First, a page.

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ORIGINAL ARTICLE  
Year : 2021  |  Volume : 46  |  Issue : 3  |  Page : 401-404
 

Pregaming on alcohol products among male college students in puducherry-mixed-methods study


1 Department of community Medicine, Trichy SRM Medical College and Research center, Tiruchirapalli, Tamil Nadu, India
2 Department of Community Medicine, Pramukswami Medical College, Karamsad, Gujarat, India

Date of Submission21-May-2031
Date of Acceptance21-Apr-2027
Date of Web Publication13-Oct-2021

Correspondence Address:
Dr. Divya Rajaseharan
Department of Community Medicine, Trichy SRM Medical College Hospital and Research Centre, Tiruchirappalli, Tamil Nadu
India
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Source of Support: None, Conflict of Interest: None


DOI: 10.4103/ijcm.IJCM_421_20

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   Abstract 


Background: There are some risky practices such as preloading or pregaming which exist among college students. When students pregame, compared with drinking episodes when they do not, they consume a greater number of drinks and have higher blood alcohol concentrations. Objectives: (1) To explore the perceptions about pregaming among male college students in Puducherry. (2) To study the prevalence of pregaming among current alcohol users. Materials and Methods: A sequential exploratory mixed-method study (Qualitative-Focus Group Discussion [FGD] to explore pregaming followed by Quantitative-self-administered questionnaire [survey]) was conducted among 450 male engineering college students by simple random sampling. Results: The prevalence of pregaming among current alcohol users was 66.7%. Among all occasions, the students were involved in pregaming mostly on birthdays 92.5% and marriages 92.5% followed by college cultural events 90%. All of the students 100% wanted to pregame for anticipated alcohol cost problems, 100% pregamed for fun and 87.5% easy conversations with the opposite sex and majority 66.6% had the intention to quit pregaming among current users. Conclusion: The prevalence of pregaming is high among current users however, the majority of them had the intention to quit this behavior. Counselors and health care professionals working in alcohol de-addiction centers should specifically question pregaming and its associated symptoms. Tailor-made interventions should be promoted to target the concept of pregaming-related consequences of alcohol addiction.


Keywords: Alcohol-use, college students, pregaming


How to cite this article:
Rajaseharan D, Dongre AR. Pregaming on alcohol products among male college students in puducherry-mixed-methods study. Indian J Community Med 2021;46:401-4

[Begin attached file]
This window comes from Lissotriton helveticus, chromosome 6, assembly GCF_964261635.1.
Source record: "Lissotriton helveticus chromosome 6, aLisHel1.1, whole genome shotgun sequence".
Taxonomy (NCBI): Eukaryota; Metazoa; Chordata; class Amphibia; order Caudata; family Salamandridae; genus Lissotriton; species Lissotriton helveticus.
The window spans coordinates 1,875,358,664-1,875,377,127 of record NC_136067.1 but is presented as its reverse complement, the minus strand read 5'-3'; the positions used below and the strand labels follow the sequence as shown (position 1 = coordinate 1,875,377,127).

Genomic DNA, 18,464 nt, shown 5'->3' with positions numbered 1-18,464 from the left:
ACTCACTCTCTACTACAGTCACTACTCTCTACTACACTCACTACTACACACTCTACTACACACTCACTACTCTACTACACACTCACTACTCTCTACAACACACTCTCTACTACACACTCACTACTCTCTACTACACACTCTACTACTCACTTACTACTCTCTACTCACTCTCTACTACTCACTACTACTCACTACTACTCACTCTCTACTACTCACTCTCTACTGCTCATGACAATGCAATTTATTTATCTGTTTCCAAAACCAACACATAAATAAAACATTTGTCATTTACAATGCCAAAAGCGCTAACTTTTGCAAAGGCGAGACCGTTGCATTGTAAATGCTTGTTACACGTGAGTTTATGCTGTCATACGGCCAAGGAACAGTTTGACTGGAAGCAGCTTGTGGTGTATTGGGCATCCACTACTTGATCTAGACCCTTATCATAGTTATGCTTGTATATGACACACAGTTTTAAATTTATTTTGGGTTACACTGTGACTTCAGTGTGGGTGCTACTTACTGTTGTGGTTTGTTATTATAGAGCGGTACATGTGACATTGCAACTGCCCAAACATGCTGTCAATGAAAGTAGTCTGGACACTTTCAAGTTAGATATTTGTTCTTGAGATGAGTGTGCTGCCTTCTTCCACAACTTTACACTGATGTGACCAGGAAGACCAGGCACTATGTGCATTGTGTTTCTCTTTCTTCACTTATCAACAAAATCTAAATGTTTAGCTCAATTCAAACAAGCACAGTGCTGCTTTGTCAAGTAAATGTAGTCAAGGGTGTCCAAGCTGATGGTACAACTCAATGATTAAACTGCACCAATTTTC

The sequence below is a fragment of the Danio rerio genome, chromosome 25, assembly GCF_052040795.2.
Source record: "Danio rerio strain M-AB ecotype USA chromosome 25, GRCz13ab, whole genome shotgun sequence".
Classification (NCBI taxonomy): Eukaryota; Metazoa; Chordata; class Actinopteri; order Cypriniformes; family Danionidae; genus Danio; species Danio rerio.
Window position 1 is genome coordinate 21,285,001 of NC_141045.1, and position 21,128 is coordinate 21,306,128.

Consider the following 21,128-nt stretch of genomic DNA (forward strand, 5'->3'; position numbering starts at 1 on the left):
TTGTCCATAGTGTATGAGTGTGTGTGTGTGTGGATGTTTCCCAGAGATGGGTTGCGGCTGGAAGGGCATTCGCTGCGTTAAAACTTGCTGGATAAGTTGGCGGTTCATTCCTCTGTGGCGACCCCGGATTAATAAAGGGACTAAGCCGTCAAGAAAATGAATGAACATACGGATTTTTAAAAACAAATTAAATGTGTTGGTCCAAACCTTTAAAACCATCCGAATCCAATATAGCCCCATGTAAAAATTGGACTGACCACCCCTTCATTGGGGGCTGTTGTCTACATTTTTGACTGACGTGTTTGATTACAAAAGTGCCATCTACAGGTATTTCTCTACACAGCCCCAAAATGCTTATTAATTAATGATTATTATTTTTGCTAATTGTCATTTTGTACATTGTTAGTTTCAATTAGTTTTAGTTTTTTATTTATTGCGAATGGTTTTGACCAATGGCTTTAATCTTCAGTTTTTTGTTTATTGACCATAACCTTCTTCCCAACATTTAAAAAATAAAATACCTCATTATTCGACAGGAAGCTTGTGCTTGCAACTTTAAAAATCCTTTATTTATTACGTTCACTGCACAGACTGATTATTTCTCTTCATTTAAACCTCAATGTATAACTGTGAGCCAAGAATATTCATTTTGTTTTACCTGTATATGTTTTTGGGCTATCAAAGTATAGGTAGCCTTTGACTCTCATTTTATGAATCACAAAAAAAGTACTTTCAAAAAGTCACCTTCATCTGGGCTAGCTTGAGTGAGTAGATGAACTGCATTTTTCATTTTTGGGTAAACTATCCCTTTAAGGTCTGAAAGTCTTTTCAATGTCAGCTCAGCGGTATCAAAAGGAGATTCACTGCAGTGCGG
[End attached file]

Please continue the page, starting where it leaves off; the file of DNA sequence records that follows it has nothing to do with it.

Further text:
How to cite this URL:
Rajaseharan D, Dongre AR. Pregaming on alcohol products among male college students in puducherry-mixed-methods study. Indian J Community Med [serial online] 2021 [cited 2021 Dec 3];46:401-4. Available from: https://www.ijcm.org.in/text.asp?2021/46/3/401/328172





   Introduction Top


Alcohol consumption has been a part of human culture since the beginning of documented history. The effects of alcohol consumption on health are detrimental, with an estimated 3.8% of all global deaths and 4.6% of global disability-adjusted life-years attributable to alcohol. The prevalence of alcohol use remains low in India as compared to other countries. However, recent data from India (National Family Health Survey III and IV) suggest increasing consumption of alcohol and the harmful effects across Indian society. These effects have been more pronounced among youth.[1]

There are some risky practices, which exist among college students that lead to binge drinking. Those risky practices are called “pre-loading,” “front-loading,” or “pre-gaming.” Though there is no exact definition of pregaming in the literature, the common entity that exists in the definition is consuming alcohol in large amounts before attending a social event, where additional alcohol may or might not be available and/or consumed. When students pregame, compared with drinking episodes when they do not, they consume a greater number of drinks and have higher blood alcohol concentrations. Individuals pregame for various reasons like waiting for an event to start, a desire for rapid intoxication, anticipated alcohol access issues (e.g., due to cost reasons or limited availability), and/or safety reasons (e.g., greater awareness of the contents of one's drink).[2],[3] Pregaming has been linked to many general and specific alcohol-related consequences such as neglecting responsibilities, feeling sick, and passing out. They also experience blackouts and temporary loss of memory while drinking.[4]